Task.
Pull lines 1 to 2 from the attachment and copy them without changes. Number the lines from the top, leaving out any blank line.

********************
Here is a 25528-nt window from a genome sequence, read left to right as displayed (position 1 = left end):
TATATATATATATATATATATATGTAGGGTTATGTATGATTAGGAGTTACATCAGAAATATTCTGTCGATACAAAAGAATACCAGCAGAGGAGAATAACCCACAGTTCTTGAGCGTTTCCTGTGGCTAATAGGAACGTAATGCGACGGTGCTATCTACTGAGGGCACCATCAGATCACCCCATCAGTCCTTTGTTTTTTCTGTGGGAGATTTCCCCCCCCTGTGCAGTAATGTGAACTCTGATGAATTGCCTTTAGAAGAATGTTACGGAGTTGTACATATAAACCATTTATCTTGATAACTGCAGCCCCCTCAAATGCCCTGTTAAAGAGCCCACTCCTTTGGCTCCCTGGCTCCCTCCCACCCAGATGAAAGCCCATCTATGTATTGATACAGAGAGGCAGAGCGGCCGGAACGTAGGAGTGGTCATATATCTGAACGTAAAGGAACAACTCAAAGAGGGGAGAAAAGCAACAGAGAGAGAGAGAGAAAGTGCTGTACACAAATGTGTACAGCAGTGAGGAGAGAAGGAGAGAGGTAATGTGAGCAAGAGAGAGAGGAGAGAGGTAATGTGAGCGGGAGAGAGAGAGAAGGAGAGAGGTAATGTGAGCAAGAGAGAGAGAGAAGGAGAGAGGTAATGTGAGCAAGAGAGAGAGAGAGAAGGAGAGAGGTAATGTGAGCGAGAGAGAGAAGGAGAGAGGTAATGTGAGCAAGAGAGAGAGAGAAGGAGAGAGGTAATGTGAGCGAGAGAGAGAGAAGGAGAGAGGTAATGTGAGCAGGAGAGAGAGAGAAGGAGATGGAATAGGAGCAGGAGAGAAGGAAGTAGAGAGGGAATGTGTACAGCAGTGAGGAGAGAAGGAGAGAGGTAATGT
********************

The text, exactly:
Here is a 25528-nt window from a genome sequence, read left to right as displayed (position 1 = left end):
TATATATATATATATATATATATGTAGGGTTATGTATGATTAGGAGTTACATCAGAAATATTCTGTCGATACAAAAGAATACCAGCAGAGGAGAATAACCCACAGTTCTTGAGCGTTTCCTGTGGCTAATAGGAACGTAATGCGACGGTGCTATCTACTGAGGGCACCATCAGATCACCCCATCAGTCCTTTGTTTTTTCTGTGGGAGATTTCCCCCCCCTGTGCAGTAATGTGAACTCTGATGAATTGCCTTTAGAAGAATGTTACGGAGTTGTACATATAAACCATTTATCTTGATAACTGCAGCCCCCTCAAATGCCCTGTTAAAGAGCCCACTCCTTTGGCTCCCTGGCTCCCTCCCACCCAGATGAAAGCCCATCTATGTATTGATACAGAGAGGCAGAGCGGCCGGAACGTAGGAGTGGTCATATATCTGAACGTAAAGGAACAACTCAAAGAGGGGAGAAAAGCAACAGAGAGAGAGAGAGAAAGTGCTGTACACAAATGTGTACAGCAGTGAGGAGAGAAGGAGAGAGGTAATGTGAGCAAGAGAGAGAGGAGAGAGGTAATGTGAGCGGGAGAGAGAGAGAAGGAGAGAGGTAATGTGAGCAAGAGAGAGAGAGAAGGAGAGAGGTAATGTGAGCAAGAGAGAGAGAGAGAAGGAGAGAGGTAATGTGAGCGAGAGAGAGAAGGAGAGAGGTAATGTGAGCAAGAGAGAGAGAGAAGGAGAGAGGTAATGTGAGCGAGAGAGAGAGAAGGAGAGAGGTAATGTGAGCAGGAGAGAGAGAGAAGGAGATGGAATAGGAGCAGGAGAGAAGGAAGTAGAGAGGGAATGTGTACAGCAGTGAGGAGAGAAGGAGAGAGGTAATGT